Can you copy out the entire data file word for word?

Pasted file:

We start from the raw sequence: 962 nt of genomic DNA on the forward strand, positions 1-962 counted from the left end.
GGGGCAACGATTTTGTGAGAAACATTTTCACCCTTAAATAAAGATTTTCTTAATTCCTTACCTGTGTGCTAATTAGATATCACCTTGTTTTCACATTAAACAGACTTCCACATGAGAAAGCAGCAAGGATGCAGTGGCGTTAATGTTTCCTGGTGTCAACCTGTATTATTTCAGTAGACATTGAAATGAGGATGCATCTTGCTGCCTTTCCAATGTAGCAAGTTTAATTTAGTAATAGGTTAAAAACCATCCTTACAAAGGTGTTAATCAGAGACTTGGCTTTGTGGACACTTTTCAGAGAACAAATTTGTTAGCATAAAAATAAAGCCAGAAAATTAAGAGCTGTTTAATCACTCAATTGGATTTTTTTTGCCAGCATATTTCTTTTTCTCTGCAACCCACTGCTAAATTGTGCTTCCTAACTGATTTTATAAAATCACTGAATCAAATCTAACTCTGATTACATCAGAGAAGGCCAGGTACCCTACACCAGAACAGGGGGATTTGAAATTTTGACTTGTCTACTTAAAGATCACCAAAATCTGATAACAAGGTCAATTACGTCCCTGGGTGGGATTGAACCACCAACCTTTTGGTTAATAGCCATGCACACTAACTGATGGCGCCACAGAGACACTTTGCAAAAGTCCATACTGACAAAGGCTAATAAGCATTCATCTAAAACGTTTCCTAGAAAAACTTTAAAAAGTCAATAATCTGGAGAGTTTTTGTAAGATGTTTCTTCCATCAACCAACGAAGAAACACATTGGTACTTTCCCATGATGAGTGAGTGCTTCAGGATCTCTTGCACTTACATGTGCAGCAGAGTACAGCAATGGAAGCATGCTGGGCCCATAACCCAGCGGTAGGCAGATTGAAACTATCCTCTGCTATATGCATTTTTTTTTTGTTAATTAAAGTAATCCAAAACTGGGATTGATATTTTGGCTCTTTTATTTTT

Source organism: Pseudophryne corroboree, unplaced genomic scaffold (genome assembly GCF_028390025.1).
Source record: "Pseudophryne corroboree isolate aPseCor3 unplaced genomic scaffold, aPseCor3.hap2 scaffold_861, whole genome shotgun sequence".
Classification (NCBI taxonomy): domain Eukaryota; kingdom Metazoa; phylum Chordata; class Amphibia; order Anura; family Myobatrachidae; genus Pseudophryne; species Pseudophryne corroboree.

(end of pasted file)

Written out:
We start from the raw sequence: 962 nt of genomic DNA on the forward strand, positions 1-962 counted from the left end.
GGGGCAACGATTTTGTGAGAAACATTTTCACCCTTAAATAAAGATTTTCTTAATTCCTTACCTGTGTGCTAATTAGATATCACCTTGTTTTCACATTAAACAGACTTCCACATGAGAAAGCAGCAAGGATGCAGTGGCGTTAATGTTTCCTGGTGTCAACCTGTATTATTTCAGTAGACATTGAAATGAGGATGCATCTTGCTGCCTTTCCAATGTAGCAAGTTTAATTTAGTAATAGGTTAAAAACCATCCTTACAAAGGTGTTAATCAGAGACTTGGCTTTGTGGACACTTTTCAGAGAACAAATTTGTTAGCATAAAAATAAAGCCAGAAAATTAAGAGCTGTTTAATCACTCAATTGGATTTTTTTTGCCAGCATATTTCTTTTTCTCTGCAACCCACTGCTAAATTGTGCTTCCTAACTGATTTTATAAAATCACTGAATCAAATCTAACTCTGATTACATCAGAGAAGGCCAGGTACCCTACACCAGAACAGGGGGATTTGAAATTTTGACTTGTCTACTTAAAGATCACCAAAATCTGATAACAAGGTCAATTACGTCCCTGGGTGGGATTGAACCACCAACCTTTTGGTTAATAGCCATGCACACTAACTGATGGCGCCACAGAGACACTTTGCAAAAGTCCATACTGACAAAGGCTAATAAGCATTCATCTAAAACGTTTCCTAGAAAAACTTTAAAAAGTCAATAATCTGGAGAGTTTTTGTAAGATGTTTCTTCCATCAACCAACGAAGAAACACATTGGTACTTTCCCATGATGAGTGAGTGCTTCAGGATCTCTTGCACTTACATGTGCAGCAGAGTACAGCAATGGAAGCATGCTGGGCCCATAACCCAGCGGTAGGCAGATTGAAACTATCCTCTGCTATATGCATTTTTTTTTTGTTAATTAAAGTAATCCAAAACTGGGATTGATATTTTGGCTCTTTTATTTTT

Source organism: Pseudophryne corroboree, unplaced genomic scaffold (genome assembly GCF_028390025.1).
Source record: "Pseudophryne corroboree isolate aPseCor3 unplaced genomic scaffold, aPseCor3.hap2 scaffold_861, whole genome shotgun sequence".
Classification (NCBI taxonomy): domain Eukaryota; kingdom Metazoa; phylum Chordata; class Amphibia; order Anura; family Myobatrachidae; genus Pseudophryne; species Pseudophryne corroboree.